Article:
North Berwick Sanitary District has achieved their goal of
improving the water quality of the Great Works River through the
construction of a wastewater treatment facility for the Town of
North Berwick. The total project included the construction of
38,000 feet of sewer and force main, seven pump stations, and a new
wastewater treatment facility.
construction of the new sewer system and wastewater treatment
facility, untreated sewage from the village of North Berwick was
discharged to the Great Works River creating nuisance and public
health concerns. Of particular concern were the adverse effects these
raw sewage discharges were having on the downstream impoundment of
Leighs Mill Pond.
evaluation of several treatment alternatives, Wright-Pierce selected
the aerated lagoon treatment process with seasonal discharge to the
Great Works River. This was found to be the most cost-effective means
to provide the required high level of treatment and to protect the
river and downstream impoundments.
wastewater in lagoons is one of the oldest, simplest and most reliable
treatment processes. Wastewater entering the lagoons is stabilized or
treated by several natural processes. Heavier solids settle to the
bottom where they are decomposed by bacteria. The lighter material is
broken down by bacteria in suspension. The large lagoon volume and
corresponding long wastewater detention times provide a high level of
treatment. However, even this highly treated effluent contains certain
plant nutrients that can contribute to algae blooms downstream.
To address these and other
concerns, Wright- Pierce incorporated several unique and innovative
design concepts in the new treatment facility including seasonal
discharge and hydrograph release (plant discharge correlated to stream
flow). North Berwick is one of the first large scale operating
seasonal discharge treatment facilities in the state. The treatment
facility includes a 38-million gallon storage lagoon that allows
storage (zero discharge) of treated sewage during the summer months of
the year. The lower river flows of the summer, combined with the high
water temperatures and long sunny days promote algae growth during
this period when discharge from the treatment facility will be
eliminated completely. During the higher river flows of the winter and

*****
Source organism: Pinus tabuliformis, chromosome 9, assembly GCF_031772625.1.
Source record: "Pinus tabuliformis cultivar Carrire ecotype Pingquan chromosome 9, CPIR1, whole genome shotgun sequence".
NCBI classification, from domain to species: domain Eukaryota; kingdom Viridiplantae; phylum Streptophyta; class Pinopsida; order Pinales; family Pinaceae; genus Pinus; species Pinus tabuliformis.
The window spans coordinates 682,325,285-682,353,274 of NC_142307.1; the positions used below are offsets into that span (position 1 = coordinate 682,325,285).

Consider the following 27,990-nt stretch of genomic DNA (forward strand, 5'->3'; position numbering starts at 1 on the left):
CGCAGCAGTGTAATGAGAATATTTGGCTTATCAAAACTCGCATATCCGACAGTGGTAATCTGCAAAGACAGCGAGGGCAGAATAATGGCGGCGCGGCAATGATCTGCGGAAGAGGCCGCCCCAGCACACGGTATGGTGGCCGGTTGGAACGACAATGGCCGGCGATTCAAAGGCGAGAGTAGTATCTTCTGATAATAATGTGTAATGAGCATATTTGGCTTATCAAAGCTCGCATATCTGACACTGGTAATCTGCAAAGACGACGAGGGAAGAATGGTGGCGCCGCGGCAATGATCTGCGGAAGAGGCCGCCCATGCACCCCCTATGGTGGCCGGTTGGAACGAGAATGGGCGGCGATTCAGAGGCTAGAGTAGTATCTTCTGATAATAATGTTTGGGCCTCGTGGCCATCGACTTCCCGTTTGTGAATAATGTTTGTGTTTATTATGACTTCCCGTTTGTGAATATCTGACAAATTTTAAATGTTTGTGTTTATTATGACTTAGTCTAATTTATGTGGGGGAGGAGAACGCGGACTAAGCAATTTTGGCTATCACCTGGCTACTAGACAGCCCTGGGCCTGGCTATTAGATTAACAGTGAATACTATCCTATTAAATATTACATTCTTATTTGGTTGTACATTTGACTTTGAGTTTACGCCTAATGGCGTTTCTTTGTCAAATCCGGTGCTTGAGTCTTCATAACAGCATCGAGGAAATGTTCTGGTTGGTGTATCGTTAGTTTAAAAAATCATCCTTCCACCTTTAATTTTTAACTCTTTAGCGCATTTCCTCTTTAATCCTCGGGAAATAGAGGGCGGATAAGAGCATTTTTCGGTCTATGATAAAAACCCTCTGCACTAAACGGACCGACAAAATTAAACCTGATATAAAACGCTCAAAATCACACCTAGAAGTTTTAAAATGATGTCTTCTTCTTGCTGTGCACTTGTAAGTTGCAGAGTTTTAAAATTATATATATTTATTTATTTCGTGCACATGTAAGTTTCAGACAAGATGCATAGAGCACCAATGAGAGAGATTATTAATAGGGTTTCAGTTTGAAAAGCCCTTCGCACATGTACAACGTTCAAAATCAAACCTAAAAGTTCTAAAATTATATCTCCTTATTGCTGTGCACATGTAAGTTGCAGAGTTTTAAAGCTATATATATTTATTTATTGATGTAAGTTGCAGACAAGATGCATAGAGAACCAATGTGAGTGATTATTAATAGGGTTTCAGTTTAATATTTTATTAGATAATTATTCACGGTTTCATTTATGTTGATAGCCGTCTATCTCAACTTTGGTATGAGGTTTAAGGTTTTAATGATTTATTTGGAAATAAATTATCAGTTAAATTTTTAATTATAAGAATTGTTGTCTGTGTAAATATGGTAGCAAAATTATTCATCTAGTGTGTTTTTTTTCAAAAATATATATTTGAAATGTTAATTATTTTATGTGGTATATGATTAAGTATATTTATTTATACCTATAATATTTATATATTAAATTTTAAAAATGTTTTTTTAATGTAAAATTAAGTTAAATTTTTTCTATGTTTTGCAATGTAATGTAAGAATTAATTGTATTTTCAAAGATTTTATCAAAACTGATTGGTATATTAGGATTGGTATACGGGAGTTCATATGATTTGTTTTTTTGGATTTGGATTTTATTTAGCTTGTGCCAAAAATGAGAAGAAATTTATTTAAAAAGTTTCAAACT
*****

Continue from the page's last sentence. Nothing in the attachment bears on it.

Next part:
spring, discharged nutrients are greatly diluted and more readily
flushed through Leighs Mill Pond.
To provide the needed
air for the treatment lagoons, Wright-Pierce incorporated a new
"state- of-the-art" aeration system. The aeration system consists of
fine bubble porous plate diffusers that rest on the bottom of the
lagoons. The system was selected for its comparatively high
efficiency, low maintenance, flexibility and reliability.
treatment facility and sewer system represents a major step in
restoring the natural water quality of the Great Works River and
Leighs Mill Pond. Initial plant start-up occurred in February 1987. A
combination of state, federal, and local funds were used to finance
the project with a total construction cost of $4.8 million
BASIC DESIGN DATA
Design BOD Load:
pounds per day
(38% Industrial, 62% Municipal)
Design SS Load:
708 pounds per day
Total Lagoon Volume:
click the image
above to enlarge
Comments: Total lagoon
acreage is 10.9 acres or 474,804 square feet. Facility has (4) 25
horsepower blowers. Facility has a total of 3.5 acres aerated.
Aerator manufacturer is Environmental Dynamics, Inc. Aerator model
is the Reef I unit. Lagoons have a total of 106 diffusers.
11 miles of gravity sewers, 146 manholes, 3 pump stations
Number of Users
operates in hold and release mode. No discharge from May 31st to
October 1st. Limited to 0.10 MGD from January 1st to March 15th.
S.E. MacMillan Co.,
P. Gioioso & Sons,
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